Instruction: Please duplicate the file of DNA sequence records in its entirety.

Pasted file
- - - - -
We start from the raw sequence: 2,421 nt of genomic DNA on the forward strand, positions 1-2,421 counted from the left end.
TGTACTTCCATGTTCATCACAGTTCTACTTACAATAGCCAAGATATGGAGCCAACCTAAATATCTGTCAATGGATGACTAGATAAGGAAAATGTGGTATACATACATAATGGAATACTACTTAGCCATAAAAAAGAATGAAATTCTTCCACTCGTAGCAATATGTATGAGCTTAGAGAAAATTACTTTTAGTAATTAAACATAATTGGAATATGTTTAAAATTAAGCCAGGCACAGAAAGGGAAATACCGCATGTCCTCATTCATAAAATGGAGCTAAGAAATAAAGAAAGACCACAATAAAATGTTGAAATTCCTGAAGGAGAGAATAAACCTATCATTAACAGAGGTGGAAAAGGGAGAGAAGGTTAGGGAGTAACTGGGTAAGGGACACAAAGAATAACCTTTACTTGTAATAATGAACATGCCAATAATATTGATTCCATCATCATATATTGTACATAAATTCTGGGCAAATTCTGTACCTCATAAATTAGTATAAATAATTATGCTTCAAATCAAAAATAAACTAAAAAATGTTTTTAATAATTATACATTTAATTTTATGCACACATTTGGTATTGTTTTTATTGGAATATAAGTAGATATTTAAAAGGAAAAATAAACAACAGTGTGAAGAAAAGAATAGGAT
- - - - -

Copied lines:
We start from the raw sequence: 2,421 nt of genomic DNA on the forward strand, positions 1-2,421 counted from the left end.
TGTACTTCCATGTTCATCACAGTTCTACTTACAATAGCCAAGATATGGAGCCAACCTAAATATCTGTCAATGGATGACTAGATAAGGAAAATGTGGTATACATACATAATGGAATACTACTTAGCCATAAAAAAGAATGAAATTCTTCCACTCGTAGCAATATGTATGAGCTTAGAGAAAATTACTTTTAGTAATTAAACATAATTGGAATATGTTTAAAATTAAGCCAGGCACAGAAAGGGAAATACCGCATGTCCTCATTCATAAAATGGAGCTAAGAAATAAAGAAAGACCACAATAAAATGTTGAAATTCCTGAAGGAGAGAATAAACCTATCATTAACAGAGGTGGAAAAGGGAGAGAAGGTTAGGGAGTAACTGGGTAAGGGACACAAAGAATAACCTTTACTTGTAATAATGAACATGCCAATAATATTGATTCCATCATCATATATTGTACATAAATTCTGGGCAAATTCTGTACCTCATAAATTAGTATAAATAATTATGCTTCAAATCAAAAATAAACTAAAAAATGTTTTTAATAATTATACATTTAATTTTATGCACACATTTGGTATTGTTTTTATTGGAATATAAGTAGATATTTAAAAGGAAAAATAAACAACAGTGTGAAGAAAAGAATAGGAT